BROOKSVILLE, FLORIDA - The Helping Hands charity sewing group isn't on pins and needles when they come in to quilt. Rather, they look forward to their weekly sessions.
The ladies meet every Thursday at the Brookridge Country Club and they sew blanket after blanket, donating their finished products to children in need.
Karen Doulin, the president of Helping Hands, is involved with several charities and her group provides services to many of them. They sew hats for babies, gowns for Hospice patients, and foam carrots for people with arthritis.
"It's very rewarding knowing where your supplies are going, and we all like helping people," says Doulin.
But their operation is only a small part of Project Linus, a nationwide non-profit organization dedicated to "Providing Security Through Blankets" to ill and traumatized children and teens.
It all started on Christmas Eve, 1995, when Colorado resident Karen Loucks read an article about a 3-year-old cancer patient. In a picture accompanying the story, the girl was clutching her security blanket.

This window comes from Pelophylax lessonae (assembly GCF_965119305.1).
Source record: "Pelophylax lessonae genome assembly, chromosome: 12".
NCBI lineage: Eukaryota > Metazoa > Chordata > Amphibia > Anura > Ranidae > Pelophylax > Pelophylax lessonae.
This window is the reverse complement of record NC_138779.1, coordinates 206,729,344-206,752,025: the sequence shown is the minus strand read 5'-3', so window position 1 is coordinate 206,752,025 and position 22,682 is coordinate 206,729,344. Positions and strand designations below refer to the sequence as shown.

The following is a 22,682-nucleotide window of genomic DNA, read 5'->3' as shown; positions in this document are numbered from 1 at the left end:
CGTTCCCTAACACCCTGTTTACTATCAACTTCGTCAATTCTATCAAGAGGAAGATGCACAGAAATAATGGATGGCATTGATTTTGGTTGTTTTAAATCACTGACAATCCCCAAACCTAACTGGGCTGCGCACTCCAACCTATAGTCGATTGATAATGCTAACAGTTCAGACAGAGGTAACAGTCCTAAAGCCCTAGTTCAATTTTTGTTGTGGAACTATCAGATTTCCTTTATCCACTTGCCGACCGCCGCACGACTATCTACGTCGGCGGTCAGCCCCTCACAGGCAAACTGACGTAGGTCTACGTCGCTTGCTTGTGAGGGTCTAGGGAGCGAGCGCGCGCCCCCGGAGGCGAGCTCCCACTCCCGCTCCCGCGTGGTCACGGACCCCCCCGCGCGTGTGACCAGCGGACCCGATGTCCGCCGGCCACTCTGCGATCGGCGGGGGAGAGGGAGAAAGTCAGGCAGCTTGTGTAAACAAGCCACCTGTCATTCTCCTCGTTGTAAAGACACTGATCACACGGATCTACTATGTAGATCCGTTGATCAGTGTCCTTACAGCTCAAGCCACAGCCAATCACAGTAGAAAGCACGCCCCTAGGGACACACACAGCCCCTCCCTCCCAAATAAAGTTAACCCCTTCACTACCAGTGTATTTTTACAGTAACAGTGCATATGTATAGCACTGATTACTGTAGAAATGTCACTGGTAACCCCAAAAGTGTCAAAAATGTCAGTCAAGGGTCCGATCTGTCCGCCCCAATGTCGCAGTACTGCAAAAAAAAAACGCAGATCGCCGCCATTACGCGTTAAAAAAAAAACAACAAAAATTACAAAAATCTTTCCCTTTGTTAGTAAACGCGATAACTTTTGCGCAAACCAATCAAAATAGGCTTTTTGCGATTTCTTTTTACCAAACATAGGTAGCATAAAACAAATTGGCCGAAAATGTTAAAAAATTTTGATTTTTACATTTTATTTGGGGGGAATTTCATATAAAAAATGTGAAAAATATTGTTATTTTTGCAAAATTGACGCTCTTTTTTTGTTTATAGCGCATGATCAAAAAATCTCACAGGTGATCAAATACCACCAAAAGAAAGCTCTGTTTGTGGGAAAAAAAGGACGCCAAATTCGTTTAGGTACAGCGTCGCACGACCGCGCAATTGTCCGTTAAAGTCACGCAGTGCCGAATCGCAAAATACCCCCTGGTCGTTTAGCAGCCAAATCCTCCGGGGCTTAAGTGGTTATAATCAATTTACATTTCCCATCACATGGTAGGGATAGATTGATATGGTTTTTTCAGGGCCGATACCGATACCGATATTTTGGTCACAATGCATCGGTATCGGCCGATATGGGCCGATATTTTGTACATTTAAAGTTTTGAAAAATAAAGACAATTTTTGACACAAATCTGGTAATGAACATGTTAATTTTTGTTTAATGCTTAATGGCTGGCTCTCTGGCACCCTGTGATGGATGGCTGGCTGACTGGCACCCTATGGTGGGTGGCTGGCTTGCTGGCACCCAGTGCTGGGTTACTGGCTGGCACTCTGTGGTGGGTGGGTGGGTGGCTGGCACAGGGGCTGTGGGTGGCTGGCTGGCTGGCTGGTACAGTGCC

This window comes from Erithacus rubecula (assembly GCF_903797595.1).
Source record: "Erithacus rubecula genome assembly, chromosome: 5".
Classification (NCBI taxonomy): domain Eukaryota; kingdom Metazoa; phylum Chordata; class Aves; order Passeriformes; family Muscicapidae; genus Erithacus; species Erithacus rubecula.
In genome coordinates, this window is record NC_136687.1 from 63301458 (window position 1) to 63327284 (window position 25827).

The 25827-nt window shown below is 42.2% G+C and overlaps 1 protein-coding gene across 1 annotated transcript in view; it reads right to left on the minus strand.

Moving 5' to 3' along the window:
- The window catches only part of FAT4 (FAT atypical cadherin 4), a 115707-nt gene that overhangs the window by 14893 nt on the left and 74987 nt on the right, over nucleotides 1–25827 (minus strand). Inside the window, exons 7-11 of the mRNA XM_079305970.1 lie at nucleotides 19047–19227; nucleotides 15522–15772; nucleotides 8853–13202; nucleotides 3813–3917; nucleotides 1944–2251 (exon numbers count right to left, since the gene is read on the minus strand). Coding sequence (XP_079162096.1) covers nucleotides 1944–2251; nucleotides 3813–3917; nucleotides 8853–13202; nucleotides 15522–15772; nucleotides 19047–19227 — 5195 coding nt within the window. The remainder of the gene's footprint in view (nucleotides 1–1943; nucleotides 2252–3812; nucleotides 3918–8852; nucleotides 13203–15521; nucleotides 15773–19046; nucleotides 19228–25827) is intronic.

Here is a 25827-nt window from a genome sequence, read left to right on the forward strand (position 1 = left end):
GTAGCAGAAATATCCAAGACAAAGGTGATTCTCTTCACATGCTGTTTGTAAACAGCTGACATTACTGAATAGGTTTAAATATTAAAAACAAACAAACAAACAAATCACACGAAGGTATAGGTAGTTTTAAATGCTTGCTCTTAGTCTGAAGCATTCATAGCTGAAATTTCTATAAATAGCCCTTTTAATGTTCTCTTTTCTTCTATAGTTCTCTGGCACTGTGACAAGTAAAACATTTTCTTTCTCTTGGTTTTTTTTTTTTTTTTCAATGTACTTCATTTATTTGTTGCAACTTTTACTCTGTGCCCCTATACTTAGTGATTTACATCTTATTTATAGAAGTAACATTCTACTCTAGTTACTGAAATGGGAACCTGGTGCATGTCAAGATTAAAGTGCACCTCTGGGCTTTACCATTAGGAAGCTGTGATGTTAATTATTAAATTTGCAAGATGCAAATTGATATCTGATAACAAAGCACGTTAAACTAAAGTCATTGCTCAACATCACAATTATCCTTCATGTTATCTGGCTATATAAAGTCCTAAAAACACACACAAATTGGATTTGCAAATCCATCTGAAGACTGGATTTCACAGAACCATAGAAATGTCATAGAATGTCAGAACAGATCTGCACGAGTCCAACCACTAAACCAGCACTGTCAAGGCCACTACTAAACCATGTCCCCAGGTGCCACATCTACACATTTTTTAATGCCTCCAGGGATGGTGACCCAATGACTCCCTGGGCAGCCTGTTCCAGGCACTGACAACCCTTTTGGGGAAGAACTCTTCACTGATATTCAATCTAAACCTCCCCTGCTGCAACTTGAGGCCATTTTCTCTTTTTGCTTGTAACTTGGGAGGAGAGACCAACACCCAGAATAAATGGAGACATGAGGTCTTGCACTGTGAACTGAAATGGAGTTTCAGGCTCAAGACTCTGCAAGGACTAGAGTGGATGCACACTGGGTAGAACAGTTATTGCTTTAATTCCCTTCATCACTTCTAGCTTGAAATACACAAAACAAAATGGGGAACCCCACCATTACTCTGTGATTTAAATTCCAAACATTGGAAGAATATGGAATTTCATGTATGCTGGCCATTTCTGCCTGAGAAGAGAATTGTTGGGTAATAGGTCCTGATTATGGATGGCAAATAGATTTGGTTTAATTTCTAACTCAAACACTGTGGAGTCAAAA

Loucks was so moved by the article she decided to provide homemade security blankets to a local hospital, and Project Linus was born.
Now there are 368 chapters nationwide, with branches in all 50 states.
To date, Project Linus has donated almost 4.5 million handmade blankets to help comfort children in hospitals and shelters.
Helping Hands alone has provided over 22,000 blankets to kids since it started with the organization in 2004.
Named after the adorable blanket toting character from the Peanuts comic strip, Project Linus is funded exclusively through donations.
To make a contribution, visit http://projectlinus.org/donations/.
Written by 10 News intern Adam Pages